• How do differences in treatment impact racial and ethnic disparities in acute myeloid leukemia? Cancer epidemiology, biomarkers & prevention : a publication of the American Association for Cancer Research, cosponsored by the American Society of Preventive Oncology Patel, M. I., Ma, Y., Mitchell, B., Rhoads, K. F. 2015; 24 (2): 344-349

    Abstract

    We previously demonstrated disparate acute myelogenous leukemia (AML) survival for black and Hispanic patients; these differences persisted despite younger ages and higher prevalence of favorable cytogenetics in these groups. This study determined: (i) whether there are differences in treatment delivered to minorities, and (ii) how these differences affect outcomes in AML. We hypothesize that differences in treatment explain some proportion of survival disparities.We used California Cancer Registry data linked to hospital discharge abstracts for patients with AML (1998-2008). Logistic regression models estimated odds of treatment (chemotherapy and/or hematopoietic stem cell transplant) by race/ethnicity. Cox proportional hazard models estimated mortality by race after adjustment for treatment.We analyzed 11,084 records. Black race was associated with lower odds of chemotherapy [OR, 0.74; 95% confidence interval (CI), 0.61-0.91]. Black and Hispanic patients had decreased odds of transplant [(OR, 0.64; 95% CI, 0.46-0.87); (OR, 0.74; 95% CI, 0.62-0.89), respectively]. Black patients had increased hazard of mortality (HR, 1.14; 95% CI, 1.04-1.25) compared with whites. Adjustment for receipt of any treatment resulted in decreased mortality (HR, 1.09; 95% CI, 1.00-1.20) for black patients.AML treatment differences for black patients explain some proportion of the disparity. Future AML disparities studies should investigate socioeconomic and other characteristics.Study findings may better elucidate drivers of disparities in AML. Cancer Epidemiol Biomarkers Prev; 24(2); 344-9. 2015 AACR.

    View details for DOI 10.1158/1055-9965.EPI-14-0963

    View details for PubMedID 25662426

  • What Factors Influence Minority Use of National Cancer Institute-Designated Cancer Centers? CANCER Huang, L. C., Ma, Y., Ngo, J. V., Rhoads, K. F. 2014; 120 (3): 399-407

    Abstract

    National Cancer Institute (NCI) cancer centers provide high-quality care and are associated with better outcomes. However, racial and ethnic minority populations tend not to use these settings. The current study sought to understand what factors influence minority use of NCI cancer centers.A data set containing California Cancer Registry (CCR) data linked to patient discharge abstracts identified all patients with colorectal cancer (CRC) who were treated from 1996 through 2006. Multivariable models were generated to predict the use of NCI settings by race. Geographic proximity to an NCI center and patient sociodemographic and clinical characteristics were assessed.Approximately 5% of all identified patients with CRC (n?=?79,231) were treated in NCI settings. The median travel distance for treatment for all patients in all hospitals was ??5 miles. A higher percentage of minorities lived near an NCI cancer center compared with whites. A baseline multivariable model predicting use showed a negative association between Hispanic ethnicity and NCI center use (odds ratio, 0.71; 95% confidence interval, 0.64-0.79). Asian/Pacific Islander patients were more likely to use NCI centers (odds ratio, 1.41; 95% confidence interval, 1.28-1.54). There was no difference in use noted among black patients. Increasing living distance from an NCI cancer center was found to be predictive of lower odds of use for all populations. Medicare and Medicaid insurance statuses were positively associated with NCI center use. Neighborhood-level education was found to be a more powerful predictor of NCI use than poverty or unemployment.Select minority groups underuse NCI cancer centers for CRC treatment. Sociodemographic factors and proximity to NCI centers are important predictors of use. Interventions to address these factors may improve minority attendance to NCI cancer centers for care. Cancer 2014;120:399-407. 2013 American Cancer Society.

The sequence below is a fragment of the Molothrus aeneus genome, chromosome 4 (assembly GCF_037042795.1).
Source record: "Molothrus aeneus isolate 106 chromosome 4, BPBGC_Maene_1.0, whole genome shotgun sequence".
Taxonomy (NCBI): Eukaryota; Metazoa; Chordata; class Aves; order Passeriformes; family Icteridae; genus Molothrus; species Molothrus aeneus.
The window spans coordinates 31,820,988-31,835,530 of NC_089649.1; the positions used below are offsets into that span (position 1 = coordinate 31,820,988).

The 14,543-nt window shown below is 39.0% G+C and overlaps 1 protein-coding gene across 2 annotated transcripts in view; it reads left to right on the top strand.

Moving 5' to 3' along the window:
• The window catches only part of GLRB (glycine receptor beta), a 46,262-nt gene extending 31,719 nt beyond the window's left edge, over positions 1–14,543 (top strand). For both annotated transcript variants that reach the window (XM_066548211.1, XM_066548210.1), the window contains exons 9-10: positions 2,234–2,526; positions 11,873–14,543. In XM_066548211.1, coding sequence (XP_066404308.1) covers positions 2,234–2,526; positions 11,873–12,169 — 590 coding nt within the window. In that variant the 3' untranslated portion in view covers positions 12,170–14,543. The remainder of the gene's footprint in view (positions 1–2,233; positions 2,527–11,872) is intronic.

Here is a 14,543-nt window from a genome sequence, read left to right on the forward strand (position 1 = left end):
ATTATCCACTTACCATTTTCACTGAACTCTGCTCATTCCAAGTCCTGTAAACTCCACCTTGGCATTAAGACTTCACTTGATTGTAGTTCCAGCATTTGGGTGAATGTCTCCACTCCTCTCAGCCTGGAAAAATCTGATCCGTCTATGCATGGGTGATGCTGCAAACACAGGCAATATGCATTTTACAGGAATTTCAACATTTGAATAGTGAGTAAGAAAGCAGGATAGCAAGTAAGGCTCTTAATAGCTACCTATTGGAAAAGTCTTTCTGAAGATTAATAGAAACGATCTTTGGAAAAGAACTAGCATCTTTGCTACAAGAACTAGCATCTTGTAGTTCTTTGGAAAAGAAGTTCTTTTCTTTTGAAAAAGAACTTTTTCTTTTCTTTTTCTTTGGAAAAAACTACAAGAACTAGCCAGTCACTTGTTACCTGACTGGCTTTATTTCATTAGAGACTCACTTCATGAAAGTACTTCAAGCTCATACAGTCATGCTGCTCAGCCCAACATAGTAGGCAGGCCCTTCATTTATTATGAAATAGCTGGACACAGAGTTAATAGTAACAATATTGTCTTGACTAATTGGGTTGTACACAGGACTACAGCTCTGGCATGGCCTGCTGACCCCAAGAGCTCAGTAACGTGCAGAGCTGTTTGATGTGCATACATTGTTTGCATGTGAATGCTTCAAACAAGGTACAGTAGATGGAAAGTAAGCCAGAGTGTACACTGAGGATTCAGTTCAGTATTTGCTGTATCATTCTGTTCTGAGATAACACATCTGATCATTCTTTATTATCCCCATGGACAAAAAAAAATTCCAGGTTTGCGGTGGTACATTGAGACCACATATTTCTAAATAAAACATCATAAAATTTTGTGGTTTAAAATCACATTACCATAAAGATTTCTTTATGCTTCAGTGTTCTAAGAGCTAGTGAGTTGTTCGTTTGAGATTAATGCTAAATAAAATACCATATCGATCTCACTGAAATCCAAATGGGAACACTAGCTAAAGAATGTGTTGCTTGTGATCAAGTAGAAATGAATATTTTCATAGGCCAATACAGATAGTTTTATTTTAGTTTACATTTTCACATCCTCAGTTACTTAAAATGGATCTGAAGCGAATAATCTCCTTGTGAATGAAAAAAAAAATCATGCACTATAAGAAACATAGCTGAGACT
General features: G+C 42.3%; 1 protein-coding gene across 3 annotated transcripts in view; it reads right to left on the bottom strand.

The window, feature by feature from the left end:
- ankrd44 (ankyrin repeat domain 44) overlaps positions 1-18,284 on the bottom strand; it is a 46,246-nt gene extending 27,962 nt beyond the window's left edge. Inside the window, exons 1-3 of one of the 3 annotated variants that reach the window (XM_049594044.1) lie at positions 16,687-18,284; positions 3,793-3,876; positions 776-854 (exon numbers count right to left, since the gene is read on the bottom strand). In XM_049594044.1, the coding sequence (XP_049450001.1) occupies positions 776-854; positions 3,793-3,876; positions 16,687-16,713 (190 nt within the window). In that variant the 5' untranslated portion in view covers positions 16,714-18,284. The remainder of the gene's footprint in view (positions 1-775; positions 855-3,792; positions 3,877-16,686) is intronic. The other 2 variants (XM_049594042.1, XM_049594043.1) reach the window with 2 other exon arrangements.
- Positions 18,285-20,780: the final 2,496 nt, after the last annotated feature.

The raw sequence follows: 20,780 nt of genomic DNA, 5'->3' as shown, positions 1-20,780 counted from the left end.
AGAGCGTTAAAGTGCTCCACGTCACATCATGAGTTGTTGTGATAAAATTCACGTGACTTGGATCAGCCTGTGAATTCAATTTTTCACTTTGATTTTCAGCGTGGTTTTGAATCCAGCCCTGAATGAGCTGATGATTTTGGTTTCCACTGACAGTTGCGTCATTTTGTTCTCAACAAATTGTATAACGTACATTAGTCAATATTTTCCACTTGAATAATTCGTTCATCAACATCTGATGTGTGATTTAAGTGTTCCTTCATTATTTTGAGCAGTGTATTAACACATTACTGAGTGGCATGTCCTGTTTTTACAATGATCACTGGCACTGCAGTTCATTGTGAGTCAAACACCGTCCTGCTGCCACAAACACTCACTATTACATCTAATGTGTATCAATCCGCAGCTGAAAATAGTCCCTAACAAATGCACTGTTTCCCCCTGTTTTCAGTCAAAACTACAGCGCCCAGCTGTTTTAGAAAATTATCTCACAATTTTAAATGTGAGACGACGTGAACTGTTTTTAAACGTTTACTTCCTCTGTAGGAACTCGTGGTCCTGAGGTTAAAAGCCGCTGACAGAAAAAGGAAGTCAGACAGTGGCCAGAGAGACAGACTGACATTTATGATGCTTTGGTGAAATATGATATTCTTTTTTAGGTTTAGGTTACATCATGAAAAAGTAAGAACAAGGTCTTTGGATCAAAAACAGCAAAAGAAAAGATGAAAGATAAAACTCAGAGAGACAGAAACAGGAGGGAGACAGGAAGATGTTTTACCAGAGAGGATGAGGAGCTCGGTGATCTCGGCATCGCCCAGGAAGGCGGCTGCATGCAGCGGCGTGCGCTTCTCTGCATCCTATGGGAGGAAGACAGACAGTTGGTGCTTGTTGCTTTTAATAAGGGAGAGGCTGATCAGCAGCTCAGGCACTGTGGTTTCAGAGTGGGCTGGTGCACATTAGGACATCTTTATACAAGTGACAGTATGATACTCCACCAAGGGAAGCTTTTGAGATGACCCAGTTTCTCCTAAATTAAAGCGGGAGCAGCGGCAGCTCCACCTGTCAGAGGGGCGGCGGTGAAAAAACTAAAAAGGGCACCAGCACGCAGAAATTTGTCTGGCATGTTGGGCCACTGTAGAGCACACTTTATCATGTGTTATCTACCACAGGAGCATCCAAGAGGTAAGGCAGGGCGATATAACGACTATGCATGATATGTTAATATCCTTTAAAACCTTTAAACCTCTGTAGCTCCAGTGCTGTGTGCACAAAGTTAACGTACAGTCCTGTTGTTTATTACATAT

View details for DOI 10.1002/cncr.28413

    View details for Web of Science ID 000330267700013